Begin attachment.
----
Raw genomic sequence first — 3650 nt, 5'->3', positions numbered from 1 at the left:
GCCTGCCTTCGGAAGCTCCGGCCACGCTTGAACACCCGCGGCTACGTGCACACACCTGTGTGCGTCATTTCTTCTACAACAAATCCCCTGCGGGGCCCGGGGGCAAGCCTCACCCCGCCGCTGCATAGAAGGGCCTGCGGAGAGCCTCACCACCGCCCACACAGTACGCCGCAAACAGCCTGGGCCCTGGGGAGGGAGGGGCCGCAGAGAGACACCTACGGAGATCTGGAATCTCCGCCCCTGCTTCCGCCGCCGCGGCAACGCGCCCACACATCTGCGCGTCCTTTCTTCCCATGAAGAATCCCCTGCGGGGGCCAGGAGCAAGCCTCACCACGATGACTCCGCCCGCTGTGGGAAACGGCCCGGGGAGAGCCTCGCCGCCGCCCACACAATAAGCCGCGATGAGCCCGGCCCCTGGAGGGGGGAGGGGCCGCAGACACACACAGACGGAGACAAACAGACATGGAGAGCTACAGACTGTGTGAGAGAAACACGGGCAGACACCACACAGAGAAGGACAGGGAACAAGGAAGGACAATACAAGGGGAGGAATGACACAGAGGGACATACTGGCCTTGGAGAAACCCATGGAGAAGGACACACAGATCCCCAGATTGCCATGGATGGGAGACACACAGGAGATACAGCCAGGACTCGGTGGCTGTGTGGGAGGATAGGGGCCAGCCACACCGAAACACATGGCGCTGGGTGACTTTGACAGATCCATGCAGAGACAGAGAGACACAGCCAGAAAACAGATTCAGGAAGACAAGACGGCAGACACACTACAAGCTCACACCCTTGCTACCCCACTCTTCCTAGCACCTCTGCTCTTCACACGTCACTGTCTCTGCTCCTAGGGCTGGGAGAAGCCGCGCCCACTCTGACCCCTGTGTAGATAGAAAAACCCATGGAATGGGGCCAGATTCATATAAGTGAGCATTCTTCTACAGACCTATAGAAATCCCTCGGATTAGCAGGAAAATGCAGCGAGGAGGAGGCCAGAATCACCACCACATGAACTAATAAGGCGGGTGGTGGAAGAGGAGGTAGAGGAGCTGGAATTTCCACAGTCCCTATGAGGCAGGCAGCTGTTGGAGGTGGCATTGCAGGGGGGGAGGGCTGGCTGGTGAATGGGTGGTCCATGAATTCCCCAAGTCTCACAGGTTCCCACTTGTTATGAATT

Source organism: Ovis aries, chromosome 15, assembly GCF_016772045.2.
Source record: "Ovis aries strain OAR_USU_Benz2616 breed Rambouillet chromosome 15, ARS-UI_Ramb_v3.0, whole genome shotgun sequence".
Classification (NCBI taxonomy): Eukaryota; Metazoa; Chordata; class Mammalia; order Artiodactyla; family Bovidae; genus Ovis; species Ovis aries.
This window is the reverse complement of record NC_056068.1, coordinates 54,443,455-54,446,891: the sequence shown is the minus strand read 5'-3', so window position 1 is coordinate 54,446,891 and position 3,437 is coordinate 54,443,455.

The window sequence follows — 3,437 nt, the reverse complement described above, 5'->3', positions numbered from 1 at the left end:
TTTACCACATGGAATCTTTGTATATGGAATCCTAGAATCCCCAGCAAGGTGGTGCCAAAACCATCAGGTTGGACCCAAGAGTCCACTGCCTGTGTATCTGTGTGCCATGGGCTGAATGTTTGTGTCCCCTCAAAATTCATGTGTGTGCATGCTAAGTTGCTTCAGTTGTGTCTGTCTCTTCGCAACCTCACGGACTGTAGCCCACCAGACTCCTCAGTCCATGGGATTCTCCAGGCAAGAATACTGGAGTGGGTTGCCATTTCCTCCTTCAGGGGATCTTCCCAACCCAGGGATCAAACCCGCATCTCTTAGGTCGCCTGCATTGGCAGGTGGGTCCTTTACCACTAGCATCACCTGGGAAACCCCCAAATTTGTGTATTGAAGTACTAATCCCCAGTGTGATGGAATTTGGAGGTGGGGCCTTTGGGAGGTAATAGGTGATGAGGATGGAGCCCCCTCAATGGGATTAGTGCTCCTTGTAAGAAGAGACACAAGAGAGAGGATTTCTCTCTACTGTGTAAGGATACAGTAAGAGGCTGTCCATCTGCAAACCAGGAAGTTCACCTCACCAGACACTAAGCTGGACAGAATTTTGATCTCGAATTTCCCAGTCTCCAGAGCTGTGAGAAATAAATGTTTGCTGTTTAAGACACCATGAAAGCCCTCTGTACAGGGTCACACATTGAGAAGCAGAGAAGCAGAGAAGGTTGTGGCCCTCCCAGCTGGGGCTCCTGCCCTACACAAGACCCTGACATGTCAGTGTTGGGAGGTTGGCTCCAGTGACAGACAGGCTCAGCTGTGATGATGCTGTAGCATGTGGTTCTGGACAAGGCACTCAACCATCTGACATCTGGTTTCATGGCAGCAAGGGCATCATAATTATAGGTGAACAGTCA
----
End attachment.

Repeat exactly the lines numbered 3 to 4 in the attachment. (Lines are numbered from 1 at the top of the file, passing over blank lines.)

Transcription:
Source organism: Ovis aries, chromosome 15, assembly GCF_016772045.2.
Source record: "Ovis aries strain OAR_USU_Benz2616 breed Rambouillet chromosome 15, ARS-UI_Ramb_v3.0, whole genome shotgun sequence".